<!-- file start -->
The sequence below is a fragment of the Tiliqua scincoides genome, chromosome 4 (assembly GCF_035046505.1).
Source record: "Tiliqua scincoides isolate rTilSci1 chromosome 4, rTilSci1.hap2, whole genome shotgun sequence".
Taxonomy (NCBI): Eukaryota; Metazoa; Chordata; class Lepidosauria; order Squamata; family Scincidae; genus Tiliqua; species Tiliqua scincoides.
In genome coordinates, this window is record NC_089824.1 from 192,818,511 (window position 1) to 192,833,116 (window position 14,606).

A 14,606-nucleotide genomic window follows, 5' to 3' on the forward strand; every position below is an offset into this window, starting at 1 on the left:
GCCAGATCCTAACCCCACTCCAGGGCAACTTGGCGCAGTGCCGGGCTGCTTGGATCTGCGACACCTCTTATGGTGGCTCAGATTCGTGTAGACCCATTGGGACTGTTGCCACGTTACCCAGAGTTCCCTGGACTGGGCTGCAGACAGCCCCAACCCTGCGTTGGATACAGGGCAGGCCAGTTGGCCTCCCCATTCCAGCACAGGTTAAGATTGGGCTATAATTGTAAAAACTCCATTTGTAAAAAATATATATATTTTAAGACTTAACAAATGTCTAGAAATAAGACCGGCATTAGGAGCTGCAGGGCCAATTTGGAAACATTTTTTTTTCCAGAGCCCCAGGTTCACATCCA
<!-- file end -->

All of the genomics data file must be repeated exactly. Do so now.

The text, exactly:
The sequence below is a fragment of the Tiliqua scincoides genome, chromosome 4 (assembly GCF_035046505.1).
Source record: "Tiliqua scincoides isolate rTilSci1 chromosome 4, rTilSci1.hap2, whole genome shotgun sequence".
Taxonomy (NCBI): Eukaryota; Metazoa; Chordata; class Lepidosauria; order Squamata; family Scincidae; genus Tiliqua; species Tiliqua scincoides.
In genome coordinates, this window is record NC_089824.1 from 192,818,511 (window position 1) to 192,833,116 (window position 14,606).

A 14,606-nucleotide genomic window follows, 5' to 3' on the forward strand; every position below is an offset into this window, starting at 1 on the left:
GCCAGATCCTAACCCCACTCCAGGGCAACTTGGCGCAGTGCCGGGCTGCTTGGATCTGCGACACCTCTTATGGTGGCTCAGATTCGTGTAGACCCATTGGGACTGTTGCCACGTTACCCAGAGTTCCCTGGACTGGGCTGCAGACAGCCCCAACCCTGCGTTGGATACAGGGCAGGCCAGTTGGCCTCCCCATTCCAGCACAGGTTAAGATTGGGCTATAATTGTAAAAACTCCATTTGTAAAAAATATATATATTTTAAGACTTAACAAATGTCTAGAAATAAGACCGGCATTAGGAGCTGCAGGGCCAATTTGGAAACATTTTTTTTTCCAGAGCCCCAGGTTCACATCCA